Medical ethics, the Israeli Medical Association, and the state of the World Medical AssociationBMJ 2003; 327 doi: https://doi.org/10.1136/bmj.327.7423.1107-a (Published 06 November 2003) Cite this as: BMJ 2003;327:1107
Summerfield misrepresented Blachar in his open letter
EDITOR–Summerfield's open letter to the BMA about the appointment of Yoram Blachar as president of the World Medical Association raises a number of concerns.1
Much of the content of Summerfield's letter falls outside the remit of the British medical establishment and the BMJ in particular. I am sure that Summerfield would agree that if you were to criticise a medical association on the basis of actions undertaken by your own country's defence forces, the World Medical Association would be an empty institution.
One issue that Summerfield raises alarms me in relation to the appointment of Blachar. This is the quote that Summerfield makes from Blachar's response to an editorial in the Lancet last year. Summerfield suggests that Blachar implies that the death of a Palestinian civilian was not morally equivalent to the death of an Israeli civilian.2 I believe that such a statement would be morally unacceptable for the head of a world medical association and would be sufficient grounds for the BMA to strongly protest at this appointment.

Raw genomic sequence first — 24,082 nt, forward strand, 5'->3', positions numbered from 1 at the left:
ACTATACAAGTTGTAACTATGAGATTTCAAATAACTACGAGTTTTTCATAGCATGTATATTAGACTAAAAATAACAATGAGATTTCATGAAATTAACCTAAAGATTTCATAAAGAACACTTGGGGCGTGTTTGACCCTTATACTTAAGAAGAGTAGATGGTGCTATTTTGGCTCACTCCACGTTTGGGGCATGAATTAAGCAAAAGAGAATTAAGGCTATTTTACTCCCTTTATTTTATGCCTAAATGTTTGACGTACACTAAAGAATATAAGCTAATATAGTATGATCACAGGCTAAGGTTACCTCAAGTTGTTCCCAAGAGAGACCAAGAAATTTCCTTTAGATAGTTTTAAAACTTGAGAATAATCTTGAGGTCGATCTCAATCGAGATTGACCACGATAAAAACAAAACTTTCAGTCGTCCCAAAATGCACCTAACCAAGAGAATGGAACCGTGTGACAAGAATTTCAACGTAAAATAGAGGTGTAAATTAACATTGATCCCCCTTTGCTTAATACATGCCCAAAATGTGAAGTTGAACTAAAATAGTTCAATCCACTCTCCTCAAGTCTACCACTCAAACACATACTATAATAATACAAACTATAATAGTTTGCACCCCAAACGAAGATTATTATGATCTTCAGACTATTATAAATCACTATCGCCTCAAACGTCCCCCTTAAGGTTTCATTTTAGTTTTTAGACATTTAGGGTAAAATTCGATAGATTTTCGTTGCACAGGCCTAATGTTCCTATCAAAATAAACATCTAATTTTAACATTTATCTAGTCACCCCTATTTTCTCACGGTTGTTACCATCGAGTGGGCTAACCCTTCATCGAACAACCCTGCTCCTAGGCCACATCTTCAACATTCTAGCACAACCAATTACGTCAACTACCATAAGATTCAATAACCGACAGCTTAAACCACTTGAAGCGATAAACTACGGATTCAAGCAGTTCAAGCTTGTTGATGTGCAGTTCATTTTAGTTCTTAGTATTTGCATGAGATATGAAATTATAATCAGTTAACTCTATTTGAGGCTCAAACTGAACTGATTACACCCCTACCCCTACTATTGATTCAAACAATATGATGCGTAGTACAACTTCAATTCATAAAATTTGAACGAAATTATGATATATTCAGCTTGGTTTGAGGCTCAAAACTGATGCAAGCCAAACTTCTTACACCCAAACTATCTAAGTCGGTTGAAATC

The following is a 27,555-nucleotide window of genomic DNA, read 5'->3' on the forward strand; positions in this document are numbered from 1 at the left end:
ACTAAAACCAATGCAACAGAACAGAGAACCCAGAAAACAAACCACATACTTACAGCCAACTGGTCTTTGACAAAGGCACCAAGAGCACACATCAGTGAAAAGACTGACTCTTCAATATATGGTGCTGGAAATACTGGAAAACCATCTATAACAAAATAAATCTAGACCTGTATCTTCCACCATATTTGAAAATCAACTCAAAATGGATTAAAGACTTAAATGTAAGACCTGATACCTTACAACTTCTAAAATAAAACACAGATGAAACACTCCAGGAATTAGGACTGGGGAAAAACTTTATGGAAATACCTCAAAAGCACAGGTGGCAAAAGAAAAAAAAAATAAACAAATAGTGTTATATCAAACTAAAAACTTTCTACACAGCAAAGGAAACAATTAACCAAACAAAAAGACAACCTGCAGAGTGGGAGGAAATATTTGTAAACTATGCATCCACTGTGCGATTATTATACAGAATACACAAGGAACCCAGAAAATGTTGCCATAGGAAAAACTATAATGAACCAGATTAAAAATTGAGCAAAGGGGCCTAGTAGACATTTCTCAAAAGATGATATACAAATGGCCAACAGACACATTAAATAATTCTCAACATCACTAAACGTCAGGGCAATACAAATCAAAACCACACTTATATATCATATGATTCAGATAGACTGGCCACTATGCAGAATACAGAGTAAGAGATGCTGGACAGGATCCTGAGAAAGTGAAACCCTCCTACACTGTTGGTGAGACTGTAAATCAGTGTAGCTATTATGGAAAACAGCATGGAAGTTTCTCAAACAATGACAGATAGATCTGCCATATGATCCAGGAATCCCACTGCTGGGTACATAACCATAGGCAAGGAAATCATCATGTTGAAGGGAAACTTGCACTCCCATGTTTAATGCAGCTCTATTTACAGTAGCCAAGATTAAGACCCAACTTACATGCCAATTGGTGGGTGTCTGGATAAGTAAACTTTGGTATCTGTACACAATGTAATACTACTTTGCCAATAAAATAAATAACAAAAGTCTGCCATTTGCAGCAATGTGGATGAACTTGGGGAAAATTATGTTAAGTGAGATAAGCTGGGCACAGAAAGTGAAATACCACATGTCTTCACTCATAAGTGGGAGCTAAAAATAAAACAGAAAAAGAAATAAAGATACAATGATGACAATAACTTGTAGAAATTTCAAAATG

I therefore carefully reviewed Blachar's letter in the Lancet. Clearly Summerfield has entirely misquoted and misrepresented Blachar's view on this matter and Blachar does not think that a Palestinian civilian's death is of any less moral concern than that of an Israeli civilian.
Once this misrepresentation is removed, the remaining premises on which Summerfield bases his lengthy correspondence collapse. Nathanson in her response to Summerfield's open letter lauds Summerfield for his commitment to human rights.3 However, given this misrepresentation, Summerfield's motives in writing such a letter and indeed the appropriateness of publishing it in the BMJ are questionable.
Conflict of interest None declared.